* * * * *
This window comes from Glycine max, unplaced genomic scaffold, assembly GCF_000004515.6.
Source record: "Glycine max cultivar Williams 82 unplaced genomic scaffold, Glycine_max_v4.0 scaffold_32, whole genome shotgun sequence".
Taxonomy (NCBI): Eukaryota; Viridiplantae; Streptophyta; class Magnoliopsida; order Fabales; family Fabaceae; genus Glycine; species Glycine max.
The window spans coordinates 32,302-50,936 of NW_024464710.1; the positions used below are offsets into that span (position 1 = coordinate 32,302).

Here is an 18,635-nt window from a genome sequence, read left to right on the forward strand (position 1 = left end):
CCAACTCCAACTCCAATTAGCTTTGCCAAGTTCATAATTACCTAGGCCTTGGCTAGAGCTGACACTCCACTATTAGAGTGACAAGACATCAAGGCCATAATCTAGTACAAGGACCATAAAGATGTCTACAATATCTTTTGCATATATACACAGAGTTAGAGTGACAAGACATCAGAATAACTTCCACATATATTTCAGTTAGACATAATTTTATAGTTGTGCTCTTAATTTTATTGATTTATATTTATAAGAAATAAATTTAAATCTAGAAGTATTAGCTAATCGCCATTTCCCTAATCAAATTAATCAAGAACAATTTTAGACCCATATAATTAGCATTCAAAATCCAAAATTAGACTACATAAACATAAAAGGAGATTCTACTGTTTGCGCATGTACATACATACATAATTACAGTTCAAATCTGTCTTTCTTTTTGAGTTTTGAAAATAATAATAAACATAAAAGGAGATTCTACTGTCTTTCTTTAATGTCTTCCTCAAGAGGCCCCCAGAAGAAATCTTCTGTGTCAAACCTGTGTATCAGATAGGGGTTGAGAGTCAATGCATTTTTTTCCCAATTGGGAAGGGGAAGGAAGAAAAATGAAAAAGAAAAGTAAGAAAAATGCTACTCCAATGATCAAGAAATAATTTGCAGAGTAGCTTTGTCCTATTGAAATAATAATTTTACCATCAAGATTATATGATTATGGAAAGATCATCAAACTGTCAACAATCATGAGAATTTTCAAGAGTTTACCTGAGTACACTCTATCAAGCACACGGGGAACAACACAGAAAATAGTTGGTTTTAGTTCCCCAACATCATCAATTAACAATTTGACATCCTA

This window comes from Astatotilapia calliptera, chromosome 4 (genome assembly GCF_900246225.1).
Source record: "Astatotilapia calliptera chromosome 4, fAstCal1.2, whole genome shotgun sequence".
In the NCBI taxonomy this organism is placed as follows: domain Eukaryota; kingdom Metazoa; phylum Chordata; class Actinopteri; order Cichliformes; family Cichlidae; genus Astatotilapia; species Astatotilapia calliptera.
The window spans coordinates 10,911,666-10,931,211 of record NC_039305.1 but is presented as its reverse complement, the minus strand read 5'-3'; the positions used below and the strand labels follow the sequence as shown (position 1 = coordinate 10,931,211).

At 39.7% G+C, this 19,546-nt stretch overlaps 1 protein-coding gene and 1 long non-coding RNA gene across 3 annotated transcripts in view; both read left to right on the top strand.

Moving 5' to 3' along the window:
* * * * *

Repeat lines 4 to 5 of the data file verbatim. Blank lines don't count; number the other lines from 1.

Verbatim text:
The window spans coordinates 32,302-50,936 of NW_024464710.1; the positions used below are offsets into that span (position 1 = coordinate 32,302).

Here is an 18,635-nt window from a genome sequence, read left to right on the forward strand (position 1 = left end):